6. With the M-Audio Microtrack now available for 399 and 2.2 GB Microdrive cards going for 79, why the heck would anyone want the NRM-crippled, Sonicstage-bound HI-MD? I'm so glad I didn't buy HI-MD. The Microtrack is the size of a deck of cards. It records 24/96 bit WAV files or 96-320 kbps native MP3s. It has USB 2.0 for quick downloads to computer. It has line-in, SPDIF-in, and even has Phantom Power mic preamps. It saves to Compact Flash media or the (much cheaper) Microdrive CFII cards. For MUSICIANS this appears to be the ANSWER. Isn't it?
  7. I'd rather have an ATRAC to MP3 converter that didn't add more lossiness.
  8. I also recently bought a 40gig Ipod. My only reason to buy a HI-MD would be for recording my band, I'll pass until I see a review of the wav converter this fall. Or I'll probably even wait until a 2nd gen recorder comes out tailor made for musicians.
  9. But doesn't that defeat the whole security system if you can rip and burn CD's to and from ATRAC? I don't get it.
  10. Hmmm. Maybe I missed it but I didn't see much detail at that link about its recording capabilities other than the paragraph about "upgraded voice recording" where they say "Makes it easy to record VOICE". I'm suspicious that's codespeak for 8-BIT MONO mic recording just like the Ipod. What do you think?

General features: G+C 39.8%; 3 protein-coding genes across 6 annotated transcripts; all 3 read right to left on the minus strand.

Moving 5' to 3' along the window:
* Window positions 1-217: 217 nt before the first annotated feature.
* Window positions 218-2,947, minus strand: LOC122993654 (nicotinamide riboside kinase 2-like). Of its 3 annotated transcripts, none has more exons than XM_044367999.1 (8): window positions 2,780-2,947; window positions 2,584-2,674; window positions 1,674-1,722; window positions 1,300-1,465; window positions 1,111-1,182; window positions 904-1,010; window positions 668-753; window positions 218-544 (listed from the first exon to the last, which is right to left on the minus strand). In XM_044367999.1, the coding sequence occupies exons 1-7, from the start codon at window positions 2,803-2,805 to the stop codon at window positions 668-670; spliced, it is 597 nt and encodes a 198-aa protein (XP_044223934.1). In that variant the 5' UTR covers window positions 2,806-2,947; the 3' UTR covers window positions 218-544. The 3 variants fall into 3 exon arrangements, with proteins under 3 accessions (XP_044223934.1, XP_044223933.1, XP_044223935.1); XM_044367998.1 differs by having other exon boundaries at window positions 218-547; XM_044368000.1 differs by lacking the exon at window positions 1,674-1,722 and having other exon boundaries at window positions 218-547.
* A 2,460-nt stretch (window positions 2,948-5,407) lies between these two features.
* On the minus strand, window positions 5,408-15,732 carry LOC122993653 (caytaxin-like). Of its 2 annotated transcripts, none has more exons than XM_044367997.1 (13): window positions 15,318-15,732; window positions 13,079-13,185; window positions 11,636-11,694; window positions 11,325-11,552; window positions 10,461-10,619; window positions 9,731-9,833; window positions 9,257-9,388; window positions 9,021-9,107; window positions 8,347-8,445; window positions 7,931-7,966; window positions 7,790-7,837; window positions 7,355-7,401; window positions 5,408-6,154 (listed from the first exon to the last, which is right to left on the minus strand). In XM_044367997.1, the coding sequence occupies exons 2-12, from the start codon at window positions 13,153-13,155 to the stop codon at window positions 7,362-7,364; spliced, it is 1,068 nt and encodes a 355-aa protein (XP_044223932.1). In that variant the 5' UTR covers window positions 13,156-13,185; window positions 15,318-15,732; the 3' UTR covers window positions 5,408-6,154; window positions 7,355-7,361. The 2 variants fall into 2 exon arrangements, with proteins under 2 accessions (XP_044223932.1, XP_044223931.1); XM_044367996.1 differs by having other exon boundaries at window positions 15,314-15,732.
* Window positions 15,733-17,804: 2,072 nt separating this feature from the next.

11. Let's hope the conversions are speedy.
  12. So now that its officially confirmed that the Hi-MD players are hogtied, thwarted and eunuchized by Sony's crippleware, Sonicstage 2.0 -- is there any rumor, knowledge or even the slightest hint of when Sonicstage 2.1 might be coming out?
  13. It's going to take more than longer recording capability to get me to shell out the big bucks. I'll stick with my trusty R-50.
  14. Read it and weep: UPLOADING One of the biggest questions about Hi-MD is the upload capability. Let me outline what it is: - Uploads are simply carried out through the same transfer window in Sonicstage that you use to transfer music to Hi-MD. - All uploaded files, be they Hi-LP, Hi-SP or PCM are encrypted with the OpenMG digital rights management. - You cannot burn uploaded files to Audio CD. You can burn them to ATRAC-encoded CD's for playback in ATRAC Discmen. - No third-party programs to edit OpenMG encrypted files are available at this time. - You cannot email the resulting .OMG file to other people as they do not have the rights to play the file back. - You CAN create copies of your own recorded material to other Hi-MD/MD discs, and of course you can listen to the files on your PC. The end result is that the upload facility is of diminished usefulness in a practical context, and will be of a particular disappointment to one of the major niche users of Minidisc... amateur musicians. The only way you'll get recordings into Cubase et al will be to play the sound in via analog in the old way, or to grab the WAV stream internally on the PC as you play the sound back in real time. This MAY change in future versions of Sonicstage, but it's not guaranteed. -=-=-=-=-=-=-=-=-=-=-=-=-=-=- Sony Sucks!
  15. This gets more bogus every week, Sony can take their HiMD and shove it!